Little else cuts as deep or hurts as much as betrayal. The nature of betrayal is to willfully fracture the trust extended from another. It fractures the respect within a marriage, friendship, or close association.
BETRAYAL’S WORST CUTS
Vows shattered by abuse, adultery, or abandonment.
By making public a closely guarded intimacy of another.
Being used, manipulated and then disregarded.
Stabbed in the back by a friend, partner, or employer.
Promises openly given but deviously broken.
There are many kinds of betrayal, too many.
THE PAIN OF IT
When betrayed we feel subdued and defeated. We feel used and abused. Broken people will often attempt to break us too, using betrayal to gain their victory.
The pain runs deep because it is such a violating act. It’s an abuse of our respect and trust. It breaks our hearts and crushes our spirit.
Moving past betrayal is hard because we are not only grieved, but often angry and vengeful. It’s not uncommon for betrayed people to entertain thoughts of revenge. The betrayed wants to hurt the betrayer.
In Wednesday’s blog I’ll try to help those who have been betrayed. The answers aren’t found in getting even, but in letting go.
I’ll give examples and offer some hopefully helpful hints for recovery. I say, “Hints” because overcoming betrayal requires gentle and sensitive language; more of a scalpel than a broad sword.
So, stay strong, hang in there, and don’t give up.
“People don’t change,” is something I’ve heard my whole life. Would that be an example of the Nurture argument for behavior, that people aren’t predisposed with a will to change? Actually, people can and do change. But certain aspects of our behavior can be more difficult to change than others. Within that difficulty comes the sense of being too hard, and so,
“People don’t change.”
In the Jesus narrative we learn about Simon Peter and Judas Iscariot. The former denied Jesus and the latter betrayed him. The first wept bitterly but was able to reconcile with Jesus. The second evidently chose a different path, he took his own life.
Both men failed Christ. However, Peter was able to alter his behavior and move on, but not Judas. I don’t know why one was able to change and the other couldn’t. Did Peter rely on a greater and higher strength while Simon only obsessed over what he had done and plunged into despair?
I’m a believer in change. I believe with the Spirit’s help:
Change can happen.
SUGGESTIONS FOR CHANGING BEHAVIOR
STEP 1, OWN IT: Denial and disinformation keep us stuck in the mud. If we maintain denial about a behavior, and if we feed our minds the message that we are fine then change remains unnecessary. To overcome a behavior:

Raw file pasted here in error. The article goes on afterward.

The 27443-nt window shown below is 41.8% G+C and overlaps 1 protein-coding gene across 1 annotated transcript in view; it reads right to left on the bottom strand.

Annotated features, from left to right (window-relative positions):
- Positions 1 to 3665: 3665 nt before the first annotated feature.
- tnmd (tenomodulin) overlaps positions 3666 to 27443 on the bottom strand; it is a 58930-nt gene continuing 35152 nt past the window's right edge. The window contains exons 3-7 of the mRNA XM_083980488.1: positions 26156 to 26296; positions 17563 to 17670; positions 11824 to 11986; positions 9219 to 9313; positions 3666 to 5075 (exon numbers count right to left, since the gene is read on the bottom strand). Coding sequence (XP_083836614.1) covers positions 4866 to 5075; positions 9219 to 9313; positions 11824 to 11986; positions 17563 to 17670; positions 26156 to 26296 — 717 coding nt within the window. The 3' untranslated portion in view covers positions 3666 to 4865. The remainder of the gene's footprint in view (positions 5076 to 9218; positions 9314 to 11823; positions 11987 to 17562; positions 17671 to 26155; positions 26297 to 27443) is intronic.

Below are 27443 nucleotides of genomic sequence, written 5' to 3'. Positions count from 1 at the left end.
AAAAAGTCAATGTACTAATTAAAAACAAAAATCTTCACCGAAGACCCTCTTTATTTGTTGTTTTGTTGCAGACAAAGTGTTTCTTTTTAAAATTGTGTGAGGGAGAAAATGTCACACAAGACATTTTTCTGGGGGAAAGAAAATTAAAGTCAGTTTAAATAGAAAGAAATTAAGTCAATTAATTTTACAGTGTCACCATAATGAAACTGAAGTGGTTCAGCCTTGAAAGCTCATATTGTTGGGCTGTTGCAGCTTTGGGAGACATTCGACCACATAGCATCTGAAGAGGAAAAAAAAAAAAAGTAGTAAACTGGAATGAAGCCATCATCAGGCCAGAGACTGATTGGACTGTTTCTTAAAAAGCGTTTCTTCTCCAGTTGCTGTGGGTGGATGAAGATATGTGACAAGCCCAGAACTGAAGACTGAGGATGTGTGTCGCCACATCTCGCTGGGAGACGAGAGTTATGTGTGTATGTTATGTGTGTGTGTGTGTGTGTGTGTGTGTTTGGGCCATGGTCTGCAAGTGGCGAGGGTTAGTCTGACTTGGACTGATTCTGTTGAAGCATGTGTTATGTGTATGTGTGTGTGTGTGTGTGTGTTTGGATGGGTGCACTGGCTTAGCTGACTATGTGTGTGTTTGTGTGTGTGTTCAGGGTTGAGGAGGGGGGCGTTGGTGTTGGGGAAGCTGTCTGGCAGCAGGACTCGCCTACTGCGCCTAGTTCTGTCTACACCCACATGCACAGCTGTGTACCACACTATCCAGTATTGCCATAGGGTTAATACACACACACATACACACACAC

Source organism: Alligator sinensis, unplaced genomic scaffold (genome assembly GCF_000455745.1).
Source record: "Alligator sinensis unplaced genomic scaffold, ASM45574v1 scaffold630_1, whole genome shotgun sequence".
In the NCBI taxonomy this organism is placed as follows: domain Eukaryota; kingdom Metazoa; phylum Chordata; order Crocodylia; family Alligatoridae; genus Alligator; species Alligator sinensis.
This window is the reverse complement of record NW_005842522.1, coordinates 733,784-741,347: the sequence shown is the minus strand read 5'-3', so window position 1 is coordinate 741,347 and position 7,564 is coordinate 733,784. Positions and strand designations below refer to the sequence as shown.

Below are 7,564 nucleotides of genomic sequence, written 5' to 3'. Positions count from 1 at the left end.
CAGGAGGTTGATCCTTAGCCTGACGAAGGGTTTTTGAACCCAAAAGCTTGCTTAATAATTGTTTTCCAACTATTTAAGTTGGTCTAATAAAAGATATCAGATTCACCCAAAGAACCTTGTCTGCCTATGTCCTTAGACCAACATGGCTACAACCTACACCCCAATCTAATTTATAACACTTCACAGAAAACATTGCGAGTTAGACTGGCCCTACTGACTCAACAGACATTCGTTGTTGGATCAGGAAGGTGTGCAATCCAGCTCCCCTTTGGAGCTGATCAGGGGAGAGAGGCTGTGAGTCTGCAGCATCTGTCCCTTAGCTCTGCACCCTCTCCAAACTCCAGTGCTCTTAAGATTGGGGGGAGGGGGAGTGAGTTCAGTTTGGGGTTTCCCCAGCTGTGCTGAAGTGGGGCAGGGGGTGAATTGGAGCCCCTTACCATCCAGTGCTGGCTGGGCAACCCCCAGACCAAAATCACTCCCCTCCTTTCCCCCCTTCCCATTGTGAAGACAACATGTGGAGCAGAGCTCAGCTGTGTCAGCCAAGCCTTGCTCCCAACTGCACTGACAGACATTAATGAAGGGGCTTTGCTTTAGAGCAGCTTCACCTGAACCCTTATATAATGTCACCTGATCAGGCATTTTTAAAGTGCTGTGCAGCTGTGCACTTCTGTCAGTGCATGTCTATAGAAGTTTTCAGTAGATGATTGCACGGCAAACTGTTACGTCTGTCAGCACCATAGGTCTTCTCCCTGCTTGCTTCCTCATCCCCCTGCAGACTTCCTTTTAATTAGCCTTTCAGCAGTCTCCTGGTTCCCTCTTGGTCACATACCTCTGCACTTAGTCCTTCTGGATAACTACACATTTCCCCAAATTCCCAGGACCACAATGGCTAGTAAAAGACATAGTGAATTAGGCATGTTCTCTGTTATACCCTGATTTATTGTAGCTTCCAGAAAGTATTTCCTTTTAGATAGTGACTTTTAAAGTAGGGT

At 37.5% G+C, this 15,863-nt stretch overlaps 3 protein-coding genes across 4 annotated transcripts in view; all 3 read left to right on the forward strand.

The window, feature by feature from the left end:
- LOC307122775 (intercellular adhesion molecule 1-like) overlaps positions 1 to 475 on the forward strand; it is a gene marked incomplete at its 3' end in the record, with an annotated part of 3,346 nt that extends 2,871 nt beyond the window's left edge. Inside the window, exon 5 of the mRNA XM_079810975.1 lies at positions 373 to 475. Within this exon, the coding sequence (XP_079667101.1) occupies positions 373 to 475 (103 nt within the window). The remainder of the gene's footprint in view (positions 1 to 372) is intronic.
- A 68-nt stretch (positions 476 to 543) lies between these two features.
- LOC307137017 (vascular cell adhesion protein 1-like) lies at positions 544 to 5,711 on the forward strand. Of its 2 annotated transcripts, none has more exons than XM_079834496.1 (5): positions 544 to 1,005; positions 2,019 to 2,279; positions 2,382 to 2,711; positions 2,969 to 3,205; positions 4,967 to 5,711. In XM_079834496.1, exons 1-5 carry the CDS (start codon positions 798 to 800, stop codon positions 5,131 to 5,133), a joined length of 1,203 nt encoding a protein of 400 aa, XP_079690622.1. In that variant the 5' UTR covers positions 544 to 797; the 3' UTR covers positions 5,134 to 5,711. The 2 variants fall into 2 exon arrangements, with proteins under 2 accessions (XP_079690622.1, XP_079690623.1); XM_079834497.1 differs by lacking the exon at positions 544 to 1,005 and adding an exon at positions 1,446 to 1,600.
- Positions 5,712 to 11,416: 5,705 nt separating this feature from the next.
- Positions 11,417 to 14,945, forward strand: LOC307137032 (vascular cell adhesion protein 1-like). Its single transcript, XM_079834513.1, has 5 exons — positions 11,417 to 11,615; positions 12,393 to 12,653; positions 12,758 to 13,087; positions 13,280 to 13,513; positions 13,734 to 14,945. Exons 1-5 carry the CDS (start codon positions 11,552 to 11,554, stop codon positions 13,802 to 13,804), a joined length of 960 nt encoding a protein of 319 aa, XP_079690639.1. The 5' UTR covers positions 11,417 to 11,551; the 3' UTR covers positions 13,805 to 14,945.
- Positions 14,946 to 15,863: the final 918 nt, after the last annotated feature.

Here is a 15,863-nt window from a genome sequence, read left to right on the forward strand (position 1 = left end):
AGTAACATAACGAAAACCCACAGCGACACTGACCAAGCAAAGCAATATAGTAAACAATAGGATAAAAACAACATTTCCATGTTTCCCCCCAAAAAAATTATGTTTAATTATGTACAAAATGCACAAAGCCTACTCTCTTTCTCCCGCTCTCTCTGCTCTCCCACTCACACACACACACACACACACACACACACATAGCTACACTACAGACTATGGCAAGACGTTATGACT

We must own our need to change.
STEP 2, GET SPIRITUAL: Almost all needed change is likely something the Holy Spirit is prompting within us. It’s hard enough to change on our own, so why make it harder by resisting the Spirit? Inviting the Spirit to help and support us is an excellent step towards recovery.
Holy Spirit, please lead and guide us to make healthy changes.
STEP 3, REACH OUT: There may be people you need to talk to. You may want to approach a parent, or someone from your past who contributed to that part of you that needs to change. Approaching them to gain understanding may help you. Confronting them if they willfully hurt or damaged you will help to forgive them. It will facilitate your own healing and the ability to let go of unwanted attitudes and behaviors The apostle Paul wrote in Colossians 3:13:
“Forgive as the Lord forgave you.”
STEP 4, BE PATIENT: Changing behavior, even with the Spirit’s support, takes time. Don’t make it be about how long, but on how much you want to change, on your commitment to overcoming. Bad attitudes and hard emotions take time to resolve. Replacing them with good attitudes and positive emotions will also take time. Don’t give up, don’t get discouraged, and definitely:
Resist the urge to view setbacks as failure.
A BRIEF EXAMPLE
I learned something from my father, something that was transmitted to me in childhood. He had many good attributes, but he struggled with a poor self-image and low self-esteem. When faced with set backs or failures he would say with strong emotion, “I can’t do anything right.” He was plagued with all that and I was plagued with it too. I fought it for years. Through the help of good people and applying the steps above, I discovered where my self-esteem issues came from and why I felt the way I did. I needed to change my core identity. It wasn’t easy and it took a long time, but I did it. Today I am much improved and living my best life.